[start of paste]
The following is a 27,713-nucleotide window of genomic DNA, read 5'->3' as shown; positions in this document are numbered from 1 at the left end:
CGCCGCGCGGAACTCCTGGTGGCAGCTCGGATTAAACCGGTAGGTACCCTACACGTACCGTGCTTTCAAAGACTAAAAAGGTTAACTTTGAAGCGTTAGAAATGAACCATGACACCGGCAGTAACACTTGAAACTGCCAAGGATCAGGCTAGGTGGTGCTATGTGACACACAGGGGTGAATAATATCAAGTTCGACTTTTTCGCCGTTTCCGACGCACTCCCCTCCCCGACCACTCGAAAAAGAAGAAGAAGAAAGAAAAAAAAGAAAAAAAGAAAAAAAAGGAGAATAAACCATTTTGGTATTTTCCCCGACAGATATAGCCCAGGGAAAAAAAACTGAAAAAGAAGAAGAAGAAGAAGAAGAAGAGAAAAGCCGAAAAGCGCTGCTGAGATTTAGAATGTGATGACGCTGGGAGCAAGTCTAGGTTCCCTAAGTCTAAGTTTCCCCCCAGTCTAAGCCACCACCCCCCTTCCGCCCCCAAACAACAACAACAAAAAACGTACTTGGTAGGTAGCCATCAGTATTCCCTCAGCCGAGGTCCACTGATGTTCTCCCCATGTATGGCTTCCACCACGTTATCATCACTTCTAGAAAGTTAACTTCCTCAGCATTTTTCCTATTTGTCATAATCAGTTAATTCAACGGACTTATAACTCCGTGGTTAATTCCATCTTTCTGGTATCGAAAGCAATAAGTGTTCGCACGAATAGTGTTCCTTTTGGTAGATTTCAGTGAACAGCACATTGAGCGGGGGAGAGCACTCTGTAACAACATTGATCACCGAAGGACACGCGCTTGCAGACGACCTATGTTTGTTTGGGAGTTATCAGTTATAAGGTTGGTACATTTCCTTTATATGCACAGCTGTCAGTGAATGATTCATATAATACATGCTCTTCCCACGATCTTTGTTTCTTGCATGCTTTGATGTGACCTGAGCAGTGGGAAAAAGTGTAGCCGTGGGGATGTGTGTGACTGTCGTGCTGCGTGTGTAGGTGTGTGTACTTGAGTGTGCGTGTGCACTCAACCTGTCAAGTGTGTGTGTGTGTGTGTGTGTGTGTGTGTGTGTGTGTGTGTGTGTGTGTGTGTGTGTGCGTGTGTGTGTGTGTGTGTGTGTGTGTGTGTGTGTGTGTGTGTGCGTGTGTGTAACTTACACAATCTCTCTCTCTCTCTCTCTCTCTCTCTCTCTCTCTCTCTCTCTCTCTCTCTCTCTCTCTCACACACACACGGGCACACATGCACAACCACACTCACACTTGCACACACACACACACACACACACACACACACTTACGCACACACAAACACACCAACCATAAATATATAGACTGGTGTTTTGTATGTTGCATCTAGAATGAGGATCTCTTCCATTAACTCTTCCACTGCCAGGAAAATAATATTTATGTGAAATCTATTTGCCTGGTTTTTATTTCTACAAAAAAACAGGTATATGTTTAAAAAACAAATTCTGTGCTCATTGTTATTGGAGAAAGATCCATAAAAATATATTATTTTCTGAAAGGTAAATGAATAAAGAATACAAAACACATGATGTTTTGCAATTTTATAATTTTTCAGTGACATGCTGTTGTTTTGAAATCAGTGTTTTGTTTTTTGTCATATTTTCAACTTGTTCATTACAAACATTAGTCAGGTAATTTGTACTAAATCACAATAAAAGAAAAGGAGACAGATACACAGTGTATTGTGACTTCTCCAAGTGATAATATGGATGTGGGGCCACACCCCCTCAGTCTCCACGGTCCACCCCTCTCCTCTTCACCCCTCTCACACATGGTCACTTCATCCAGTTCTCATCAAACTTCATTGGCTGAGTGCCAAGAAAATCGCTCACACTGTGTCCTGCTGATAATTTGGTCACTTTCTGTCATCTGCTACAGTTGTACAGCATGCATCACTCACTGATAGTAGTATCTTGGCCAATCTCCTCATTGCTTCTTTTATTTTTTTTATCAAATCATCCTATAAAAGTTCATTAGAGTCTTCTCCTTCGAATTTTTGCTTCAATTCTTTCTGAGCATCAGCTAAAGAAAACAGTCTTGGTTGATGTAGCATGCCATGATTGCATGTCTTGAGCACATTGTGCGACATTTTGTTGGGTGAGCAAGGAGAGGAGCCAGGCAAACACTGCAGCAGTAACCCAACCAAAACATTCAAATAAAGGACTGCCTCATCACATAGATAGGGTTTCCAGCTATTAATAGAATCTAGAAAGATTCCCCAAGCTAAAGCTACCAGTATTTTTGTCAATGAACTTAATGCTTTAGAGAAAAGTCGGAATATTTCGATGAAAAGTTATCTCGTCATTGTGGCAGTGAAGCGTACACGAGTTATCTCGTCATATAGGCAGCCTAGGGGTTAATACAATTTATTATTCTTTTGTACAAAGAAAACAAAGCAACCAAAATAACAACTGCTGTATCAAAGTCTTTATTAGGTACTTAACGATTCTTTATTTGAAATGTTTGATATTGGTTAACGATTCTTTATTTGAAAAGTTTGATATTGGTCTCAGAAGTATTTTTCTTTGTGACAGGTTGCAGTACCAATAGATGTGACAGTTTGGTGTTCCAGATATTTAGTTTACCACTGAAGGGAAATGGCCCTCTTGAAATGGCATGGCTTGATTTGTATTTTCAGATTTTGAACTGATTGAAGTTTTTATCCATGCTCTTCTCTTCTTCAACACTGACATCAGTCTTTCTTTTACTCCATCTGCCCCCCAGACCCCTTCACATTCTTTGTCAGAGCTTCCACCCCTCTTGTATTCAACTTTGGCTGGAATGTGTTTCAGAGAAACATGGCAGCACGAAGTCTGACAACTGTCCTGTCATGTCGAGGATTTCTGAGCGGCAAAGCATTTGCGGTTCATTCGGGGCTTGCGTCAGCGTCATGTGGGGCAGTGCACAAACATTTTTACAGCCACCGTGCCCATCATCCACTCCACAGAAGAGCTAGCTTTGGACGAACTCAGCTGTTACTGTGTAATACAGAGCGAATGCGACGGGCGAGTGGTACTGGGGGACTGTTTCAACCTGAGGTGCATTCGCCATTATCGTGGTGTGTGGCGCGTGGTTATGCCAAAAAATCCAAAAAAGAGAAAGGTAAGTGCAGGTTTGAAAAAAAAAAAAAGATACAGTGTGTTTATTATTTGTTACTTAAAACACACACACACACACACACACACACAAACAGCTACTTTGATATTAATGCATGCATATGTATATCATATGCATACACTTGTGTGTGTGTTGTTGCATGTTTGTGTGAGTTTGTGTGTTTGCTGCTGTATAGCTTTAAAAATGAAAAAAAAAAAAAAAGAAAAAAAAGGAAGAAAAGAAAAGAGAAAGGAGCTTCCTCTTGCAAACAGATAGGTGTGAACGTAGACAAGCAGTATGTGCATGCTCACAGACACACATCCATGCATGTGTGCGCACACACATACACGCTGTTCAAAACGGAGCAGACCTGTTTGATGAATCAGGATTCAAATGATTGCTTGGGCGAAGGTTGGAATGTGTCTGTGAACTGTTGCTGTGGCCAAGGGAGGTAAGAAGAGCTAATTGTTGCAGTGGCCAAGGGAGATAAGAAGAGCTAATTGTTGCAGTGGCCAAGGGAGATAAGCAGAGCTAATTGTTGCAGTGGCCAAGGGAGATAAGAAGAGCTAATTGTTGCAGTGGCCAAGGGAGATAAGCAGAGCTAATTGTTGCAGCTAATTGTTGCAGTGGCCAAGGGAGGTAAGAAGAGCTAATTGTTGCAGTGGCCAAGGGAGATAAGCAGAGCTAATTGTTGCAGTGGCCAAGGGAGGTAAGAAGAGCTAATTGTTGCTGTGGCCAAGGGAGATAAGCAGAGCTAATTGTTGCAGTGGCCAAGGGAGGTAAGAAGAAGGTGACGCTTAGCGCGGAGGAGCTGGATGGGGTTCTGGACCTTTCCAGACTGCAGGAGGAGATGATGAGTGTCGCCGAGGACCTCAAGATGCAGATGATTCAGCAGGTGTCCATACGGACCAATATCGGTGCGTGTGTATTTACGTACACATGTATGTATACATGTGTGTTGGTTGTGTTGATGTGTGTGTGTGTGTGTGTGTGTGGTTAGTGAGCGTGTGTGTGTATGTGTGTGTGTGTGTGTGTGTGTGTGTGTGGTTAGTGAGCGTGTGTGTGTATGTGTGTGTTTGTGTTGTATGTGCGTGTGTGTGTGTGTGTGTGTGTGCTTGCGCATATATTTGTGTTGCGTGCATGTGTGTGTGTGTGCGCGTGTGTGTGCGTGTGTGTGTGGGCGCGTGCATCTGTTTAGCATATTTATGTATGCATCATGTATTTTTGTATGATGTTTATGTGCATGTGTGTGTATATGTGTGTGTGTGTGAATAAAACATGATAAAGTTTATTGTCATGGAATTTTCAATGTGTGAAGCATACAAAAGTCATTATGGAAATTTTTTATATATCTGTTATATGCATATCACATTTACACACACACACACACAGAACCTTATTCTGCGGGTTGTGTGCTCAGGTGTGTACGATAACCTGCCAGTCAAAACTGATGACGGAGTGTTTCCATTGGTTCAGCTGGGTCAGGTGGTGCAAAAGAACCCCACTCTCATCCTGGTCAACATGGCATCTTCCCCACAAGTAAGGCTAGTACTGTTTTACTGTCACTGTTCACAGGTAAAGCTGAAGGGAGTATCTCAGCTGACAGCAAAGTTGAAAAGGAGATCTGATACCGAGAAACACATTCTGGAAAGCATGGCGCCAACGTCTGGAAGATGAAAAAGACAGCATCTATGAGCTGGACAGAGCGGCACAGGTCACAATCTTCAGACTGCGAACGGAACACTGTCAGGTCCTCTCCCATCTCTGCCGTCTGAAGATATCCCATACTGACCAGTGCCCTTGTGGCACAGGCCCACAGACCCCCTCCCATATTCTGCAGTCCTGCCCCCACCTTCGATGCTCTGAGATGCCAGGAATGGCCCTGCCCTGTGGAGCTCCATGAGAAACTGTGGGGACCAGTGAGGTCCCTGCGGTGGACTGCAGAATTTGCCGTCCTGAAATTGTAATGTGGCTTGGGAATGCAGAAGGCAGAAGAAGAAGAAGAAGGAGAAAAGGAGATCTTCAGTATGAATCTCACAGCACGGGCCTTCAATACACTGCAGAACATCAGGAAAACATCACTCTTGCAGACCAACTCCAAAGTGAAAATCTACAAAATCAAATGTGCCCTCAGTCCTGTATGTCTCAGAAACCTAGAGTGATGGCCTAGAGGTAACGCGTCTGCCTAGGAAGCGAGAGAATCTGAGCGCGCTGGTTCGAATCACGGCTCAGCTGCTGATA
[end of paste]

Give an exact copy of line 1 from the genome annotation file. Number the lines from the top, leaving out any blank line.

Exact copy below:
The following is a 27,713-nucleotide window of genomic DNA, read 5'->3' as shown; positions in this document are numbered from 1 at the left end: